We have now learned that the President has justified his abuse of the NSA to spy on Americans with the 9-11 use of force resolution. Indeed, this resolution is the legal basis for the vast majority of the civil liberties violations in this nation (for example, it is also the basis for the enemy combatant doctrine). Meanwhile, Dick Cheney attended the swearing in of the first Afghan parliament in thirty years yesterday, and the Patriot Act's most controversial provisions are set to expire on December 31, 2005, which also indicates the time frame the Congress was thinking of when it initially authorized the War on Terorism approach. Like the 9-11 use of force resolution, these conroversial provisions have been abused by the administration.
We didn't need a war resolution to fight terrorism. We needed a war resolution to justify the invasion of Afghanistan for the purpose of getting terrorists. The need for that resolution is over. Afghanistan is now our loyal ally and unlike Iraq, the nation has an elected government whose legitimacy is widely acknowledged and a military capable of maintaining law and order without being propped up by large numbers of U.S. force.
Impeachment is not a realistic option, even if it is justified, because there are at least 34 Republican Senators in Congress willing to jump of a cliff like lemmings to walk in lockstep with President Bush.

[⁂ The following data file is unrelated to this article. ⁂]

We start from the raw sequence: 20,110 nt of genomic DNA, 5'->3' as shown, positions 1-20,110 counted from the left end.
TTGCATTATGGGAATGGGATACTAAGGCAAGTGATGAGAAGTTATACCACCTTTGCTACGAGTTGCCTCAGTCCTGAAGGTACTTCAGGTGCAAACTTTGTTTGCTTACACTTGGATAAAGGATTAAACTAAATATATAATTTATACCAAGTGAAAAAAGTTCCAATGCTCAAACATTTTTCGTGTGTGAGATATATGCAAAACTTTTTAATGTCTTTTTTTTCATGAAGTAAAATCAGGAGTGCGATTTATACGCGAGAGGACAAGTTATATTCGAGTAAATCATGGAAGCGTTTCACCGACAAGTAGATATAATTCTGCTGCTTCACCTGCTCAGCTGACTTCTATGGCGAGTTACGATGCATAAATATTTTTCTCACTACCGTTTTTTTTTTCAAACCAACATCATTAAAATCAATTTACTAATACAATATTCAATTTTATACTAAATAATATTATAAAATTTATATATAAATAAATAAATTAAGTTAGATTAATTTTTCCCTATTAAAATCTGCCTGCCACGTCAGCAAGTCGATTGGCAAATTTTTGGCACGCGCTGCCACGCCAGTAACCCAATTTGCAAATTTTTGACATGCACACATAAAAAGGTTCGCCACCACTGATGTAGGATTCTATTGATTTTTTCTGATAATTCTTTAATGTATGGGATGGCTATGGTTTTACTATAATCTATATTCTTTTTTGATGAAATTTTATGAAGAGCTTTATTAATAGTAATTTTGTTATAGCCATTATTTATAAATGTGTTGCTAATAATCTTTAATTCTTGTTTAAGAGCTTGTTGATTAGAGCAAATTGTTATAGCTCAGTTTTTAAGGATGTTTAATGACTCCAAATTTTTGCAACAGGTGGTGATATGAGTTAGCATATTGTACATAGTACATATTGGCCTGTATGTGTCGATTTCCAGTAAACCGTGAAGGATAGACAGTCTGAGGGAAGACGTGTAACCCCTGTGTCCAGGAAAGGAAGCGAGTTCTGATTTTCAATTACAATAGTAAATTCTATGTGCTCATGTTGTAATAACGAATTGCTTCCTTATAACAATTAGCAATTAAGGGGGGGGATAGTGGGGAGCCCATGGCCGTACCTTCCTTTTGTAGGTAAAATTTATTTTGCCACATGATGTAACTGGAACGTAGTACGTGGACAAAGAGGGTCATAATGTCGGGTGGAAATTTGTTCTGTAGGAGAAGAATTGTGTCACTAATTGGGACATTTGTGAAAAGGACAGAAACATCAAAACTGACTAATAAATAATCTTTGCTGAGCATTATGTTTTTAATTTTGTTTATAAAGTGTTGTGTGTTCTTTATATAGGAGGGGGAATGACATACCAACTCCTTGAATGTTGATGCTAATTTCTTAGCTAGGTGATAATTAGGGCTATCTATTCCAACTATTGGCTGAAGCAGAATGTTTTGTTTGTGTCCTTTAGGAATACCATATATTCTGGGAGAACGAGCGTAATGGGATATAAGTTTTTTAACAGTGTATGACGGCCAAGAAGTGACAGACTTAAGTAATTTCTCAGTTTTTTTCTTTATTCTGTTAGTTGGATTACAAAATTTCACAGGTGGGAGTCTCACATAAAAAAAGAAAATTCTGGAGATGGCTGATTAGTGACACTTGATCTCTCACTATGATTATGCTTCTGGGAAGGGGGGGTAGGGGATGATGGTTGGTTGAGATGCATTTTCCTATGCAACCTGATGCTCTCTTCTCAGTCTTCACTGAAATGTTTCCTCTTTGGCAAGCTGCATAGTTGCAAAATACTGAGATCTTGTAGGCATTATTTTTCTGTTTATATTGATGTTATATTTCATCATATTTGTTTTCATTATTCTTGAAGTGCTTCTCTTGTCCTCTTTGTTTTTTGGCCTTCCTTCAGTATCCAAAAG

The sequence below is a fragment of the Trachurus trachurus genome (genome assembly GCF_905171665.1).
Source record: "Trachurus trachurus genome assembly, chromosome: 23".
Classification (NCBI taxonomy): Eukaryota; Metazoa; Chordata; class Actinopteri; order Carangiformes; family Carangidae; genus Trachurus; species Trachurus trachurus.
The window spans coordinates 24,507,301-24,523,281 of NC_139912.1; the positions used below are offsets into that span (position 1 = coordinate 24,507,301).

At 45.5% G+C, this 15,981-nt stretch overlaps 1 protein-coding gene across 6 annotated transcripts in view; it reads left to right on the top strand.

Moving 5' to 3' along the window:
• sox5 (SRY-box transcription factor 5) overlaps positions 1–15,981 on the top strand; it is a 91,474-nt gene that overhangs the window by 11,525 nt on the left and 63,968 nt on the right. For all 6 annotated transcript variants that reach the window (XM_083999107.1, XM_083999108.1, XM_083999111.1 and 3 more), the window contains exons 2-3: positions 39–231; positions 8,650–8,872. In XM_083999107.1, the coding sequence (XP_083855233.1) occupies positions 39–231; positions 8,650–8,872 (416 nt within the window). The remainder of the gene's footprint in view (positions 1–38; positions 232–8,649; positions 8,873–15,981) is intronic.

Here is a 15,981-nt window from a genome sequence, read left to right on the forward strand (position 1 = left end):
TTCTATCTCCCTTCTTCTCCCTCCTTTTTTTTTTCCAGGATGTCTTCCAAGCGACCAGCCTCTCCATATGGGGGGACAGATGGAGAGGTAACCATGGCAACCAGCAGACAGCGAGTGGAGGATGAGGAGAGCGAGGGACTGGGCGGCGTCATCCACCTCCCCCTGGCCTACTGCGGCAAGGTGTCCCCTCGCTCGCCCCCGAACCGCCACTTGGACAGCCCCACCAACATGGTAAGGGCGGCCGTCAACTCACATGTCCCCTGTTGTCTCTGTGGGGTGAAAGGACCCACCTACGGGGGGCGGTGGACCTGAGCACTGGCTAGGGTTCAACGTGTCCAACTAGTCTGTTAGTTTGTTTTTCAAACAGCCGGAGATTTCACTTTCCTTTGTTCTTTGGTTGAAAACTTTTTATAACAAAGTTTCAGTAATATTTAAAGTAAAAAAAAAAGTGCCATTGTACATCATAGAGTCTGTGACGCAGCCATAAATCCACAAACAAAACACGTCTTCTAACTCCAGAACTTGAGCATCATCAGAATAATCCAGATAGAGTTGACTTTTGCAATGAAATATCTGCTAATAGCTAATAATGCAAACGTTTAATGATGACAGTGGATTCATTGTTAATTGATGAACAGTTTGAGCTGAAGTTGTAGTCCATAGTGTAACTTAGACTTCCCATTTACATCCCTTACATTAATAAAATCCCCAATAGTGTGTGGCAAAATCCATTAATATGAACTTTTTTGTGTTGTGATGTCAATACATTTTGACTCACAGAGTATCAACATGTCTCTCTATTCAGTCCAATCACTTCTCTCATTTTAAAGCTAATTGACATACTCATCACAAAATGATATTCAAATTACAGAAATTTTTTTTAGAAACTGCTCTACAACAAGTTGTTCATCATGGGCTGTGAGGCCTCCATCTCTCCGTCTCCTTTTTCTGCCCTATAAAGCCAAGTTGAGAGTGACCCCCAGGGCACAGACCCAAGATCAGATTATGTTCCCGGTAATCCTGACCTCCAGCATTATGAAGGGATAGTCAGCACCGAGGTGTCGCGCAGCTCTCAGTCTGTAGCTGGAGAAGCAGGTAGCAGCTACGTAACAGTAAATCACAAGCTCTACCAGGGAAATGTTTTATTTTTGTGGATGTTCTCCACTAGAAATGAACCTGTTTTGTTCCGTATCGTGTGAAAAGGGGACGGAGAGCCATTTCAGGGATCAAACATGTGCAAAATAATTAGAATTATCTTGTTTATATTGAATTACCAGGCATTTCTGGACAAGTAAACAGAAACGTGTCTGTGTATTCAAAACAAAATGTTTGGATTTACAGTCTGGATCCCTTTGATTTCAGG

But, why not repeal the 9-11 use of force authorization? This wouldn't stop us from pursuing terrorists, but would make clear that a "war" is not the proper model for doing so and that terrorists must be pursued consistent with the law. The war phase of the war on terror is over. Al-Queda has been routed from Afghanistan. Osama bin Laden is hiding under some distant rock. We know who was directly involved in 9-11 itself for the most part, and those involved are virtually all captured or dead. Many senior Al-Queda officials who were in place on 9-11, even if they had no involvement in the attack are also dead or captured or have been replaced in the organization's hierarchy. There is no longer a place for large military units in fighting Al-Queda. The anti-terrorism effort now needs to return to traditional investigation and law enforcement approaches. If we don't, we are learning, we will lose the cooperation of the European allies we need to win. Wars are won more based on who your allies are than based on what forces you bring to the field yourself.
So, we should end the war, continue the fight, and return the rule of law to our nation. A commitment to rule of law and democratic principals, in the long term, does more to prevent terrorism than anything else.